Wednesday, April 27, 2016

A to Z April Challenge: W is for What I Wore

Genealogists and family historians get a lot of satisfaction from chasing their ancestors’ stories. Finding a diary, a message on a postcard, or a photo with a name attached is like the sun coming out after a storm. One day we will be somebody’s ancestor. We need to leave our descendants a little bit of sunshine too. So here is my story told alphabetically, not chronologically: Growing Up in Cradock.

is for what I wore.

When I think of fashion in the 1960s, I think of Go-Go boots, tie-dye and psychedelic patterns, and bell-bottom pants. Twiggy’s fashion sense turned the world upside down with the mini-skirt and shift dresses.

But fashion in Cradock High School was far more conservative than that. Girls tried to go mini, but there were strict guidelines about where that hemline could fall. I’m sure our skirts were considered short at the time, but they look more than respectable today.

Let’s look back at the Good, the Bad, and the Ugly.  Actually, let’s get “Bad and Ugly” out of the way in one fashion trend:

Wendy, Lynnette, Lynn, Pat
8th grade trip to Washington DC
How did Pat NOT have a scarf? Smart girl!
THE TRIANGLE SCARF



What were we thinking? We looked like we were collecting alms for the poor.














The rest is actually pretty Good (or maybe I just THINK it looks good because it was MY fashion past).

PLAID

Plaid jumpers, plaid skirts, plaid shirts and blouses - we loved plaid.


Wendy and Judy
I was wearing a blue plaid Dirndl skirt
Wendy and Guy "American Gothic"
Obviously we had time to kill
taking silly pictures.













Moi on the left wearing plaid skirt and sweater
(pretty sure that's my charm bracelet too!)

LABELS

Me in a London Fog coat 1965
LONDON FOG
London Fog coats with a Chesterfield collar appealed to a lot of us who thought it was pretty cool to be able to zip the lining in or out according to the weather.



JOHN MEYER OF NORWICH
Oooh that was a desirable label! His preppy line popularized the plaid A-line skirt and cardigan. A blouse with Peter Pan collar completed the look. The label was pricey, so if I owned the real deal, it was because my grandmother bought it for Christmas. Otherwise I wore plenty of homemade knock-offs thanks to my talented seamstress mother.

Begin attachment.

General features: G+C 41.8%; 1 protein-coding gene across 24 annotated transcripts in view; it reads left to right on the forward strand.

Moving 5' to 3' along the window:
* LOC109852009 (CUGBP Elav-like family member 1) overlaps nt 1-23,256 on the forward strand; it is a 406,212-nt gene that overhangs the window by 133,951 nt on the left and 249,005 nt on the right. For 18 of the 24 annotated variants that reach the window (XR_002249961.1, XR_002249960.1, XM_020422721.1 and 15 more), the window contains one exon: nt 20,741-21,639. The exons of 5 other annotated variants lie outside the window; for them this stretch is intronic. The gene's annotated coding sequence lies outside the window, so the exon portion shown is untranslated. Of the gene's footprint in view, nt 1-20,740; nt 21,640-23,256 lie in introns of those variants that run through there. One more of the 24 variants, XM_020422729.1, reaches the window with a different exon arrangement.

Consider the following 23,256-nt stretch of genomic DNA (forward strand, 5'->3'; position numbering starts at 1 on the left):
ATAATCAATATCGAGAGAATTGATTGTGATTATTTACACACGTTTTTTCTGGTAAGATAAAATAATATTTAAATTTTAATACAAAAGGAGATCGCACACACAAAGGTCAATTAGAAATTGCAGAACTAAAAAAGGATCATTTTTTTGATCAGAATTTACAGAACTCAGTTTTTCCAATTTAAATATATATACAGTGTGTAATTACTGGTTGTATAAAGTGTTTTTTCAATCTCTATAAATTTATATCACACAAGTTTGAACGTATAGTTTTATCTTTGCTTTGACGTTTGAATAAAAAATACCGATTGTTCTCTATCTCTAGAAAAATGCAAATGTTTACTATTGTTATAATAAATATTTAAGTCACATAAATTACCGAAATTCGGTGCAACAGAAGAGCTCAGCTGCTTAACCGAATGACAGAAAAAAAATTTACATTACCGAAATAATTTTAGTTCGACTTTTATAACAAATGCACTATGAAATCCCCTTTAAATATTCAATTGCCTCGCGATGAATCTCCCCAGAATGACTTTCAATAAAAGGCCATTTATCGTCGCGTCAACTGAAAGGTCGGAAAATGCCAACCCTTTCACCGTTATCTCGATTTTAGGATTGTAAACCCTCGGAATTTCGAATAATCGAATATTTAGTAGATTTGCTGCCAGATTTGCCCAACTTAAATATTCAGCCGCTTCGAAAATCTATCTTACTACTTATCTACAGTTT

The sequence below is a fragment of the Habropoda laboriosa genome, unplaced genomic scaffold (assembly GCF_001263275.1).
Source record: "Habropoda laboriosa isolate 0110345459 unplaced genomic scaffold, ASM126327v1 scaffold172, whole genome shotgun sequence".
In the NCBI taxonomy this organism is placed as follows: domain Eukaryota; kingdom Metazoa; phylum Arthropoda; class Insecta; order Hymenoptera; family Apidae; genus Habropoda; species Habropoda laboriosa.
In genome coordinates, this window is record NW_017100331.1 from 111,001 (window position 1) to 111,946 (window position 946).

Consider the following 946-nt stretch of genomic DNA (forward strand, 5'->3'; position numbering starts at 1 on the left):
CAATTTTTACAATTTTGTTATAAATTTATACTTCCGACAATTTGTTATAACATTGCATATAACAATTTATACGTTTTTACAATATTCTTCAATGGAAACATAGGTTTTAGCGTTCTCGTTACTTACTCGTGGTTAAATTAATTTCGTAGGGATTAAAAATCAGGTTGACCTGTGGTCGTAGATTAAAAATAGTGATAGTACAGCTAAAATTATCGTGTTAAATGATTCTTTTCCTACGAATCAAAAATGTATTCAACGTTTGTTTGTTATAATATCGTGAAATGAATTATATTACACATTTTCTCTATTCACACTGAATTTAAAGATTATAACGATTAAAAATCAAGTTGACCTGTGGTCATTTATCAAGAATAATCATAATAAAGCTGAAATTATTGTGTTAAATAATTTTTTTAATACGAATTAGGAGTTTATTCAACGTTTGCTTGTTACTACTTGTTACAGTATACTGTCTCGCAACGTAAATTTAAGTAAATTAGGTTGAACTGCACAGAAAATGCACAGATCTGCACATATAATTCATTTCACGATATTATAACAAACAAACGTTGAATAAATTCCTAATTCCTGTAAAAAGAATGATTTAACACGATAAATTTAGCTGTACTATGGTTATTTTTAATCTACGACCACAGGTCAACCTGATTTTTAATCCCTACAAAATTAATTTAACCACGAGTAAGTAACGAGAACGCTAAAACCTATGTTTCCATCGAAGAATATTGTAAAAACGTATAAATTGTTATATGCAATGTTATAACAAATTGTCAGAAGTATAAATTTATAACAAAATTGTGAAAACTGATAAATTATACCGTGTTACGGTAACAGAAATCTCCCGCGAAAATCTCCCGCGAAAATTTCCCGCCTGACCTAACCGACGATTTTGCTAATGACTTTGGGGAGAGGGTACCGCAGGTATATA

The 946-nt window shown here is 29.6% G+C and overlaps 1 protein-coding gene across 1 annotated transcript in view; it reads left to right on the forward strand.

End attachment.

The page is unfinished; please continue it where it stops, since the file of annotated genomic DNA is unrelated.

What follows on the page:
While I napped,
Pat (left) sported the
John Meyer / Villager
skirt and sweater style.
VILLAGER
Momma and Moi in our Villager skirt
and pintuck blouse KNOCK-OFFS
This was another desirable label that rarely made it into my closet except through my mother’s skill at copying the popular look. Villager was known for its pastel print dresses, and pastel print A-line skirts with matching pintuck blouses. Villager also made the wool skirt and sweater sets similar to the John Meyer look.


SHOES
Bass Weejuns were the rage, and the NAME mattered. Most of my friends wore the penny-loafer style, but I chose the ones with the kiltie tassel. Mine were not considered as cool.

Baby doll shoes and T-straps were also very popular.

scanned from my yearbook
Can you spot which shoes were baby dolls, T-straps,
and Weejuns? HINT: I wore baby dolls.

ACCESSORIES

My charm bracelet


Just about every girl had a charm bracelet. It was fun collecting meaningful charms although I have a few that are just charms with no special significance.


The large flower pin centered on a blouse, dress or jumper was a must, especially on summer dresses. They were part of that quirky Mod style of bold and bright graphic design.

Judy and Moi sporting a flower pin


The circle pin was the expected adornment on any John Meyer or Villager blouse. Circle pins varied in design: some were just metal rings, some were flat disks, and some came with an added design element like a pearl or flower. If you had the money, you bought a circle pin and had it monogrammed.

My monogrammed circle pin
Monograms were equally important embroidered on sweaters and dresses. Villager sold skirt and sweater sets that could be embroidered, but they were quite expensive. Instead, Momma made my skirt and we bought a sweater to match giving me that Villager look. Wayside Cleaners offered embroidery service. Their motto was “Let Joe Do It,” so we did.

A good summary of the 1960s fashions at Cradock High School
Villager print dress, lots of plaid, John Meyer-style skirt and sweater,
Peter Pan collars, and 4 circle pins!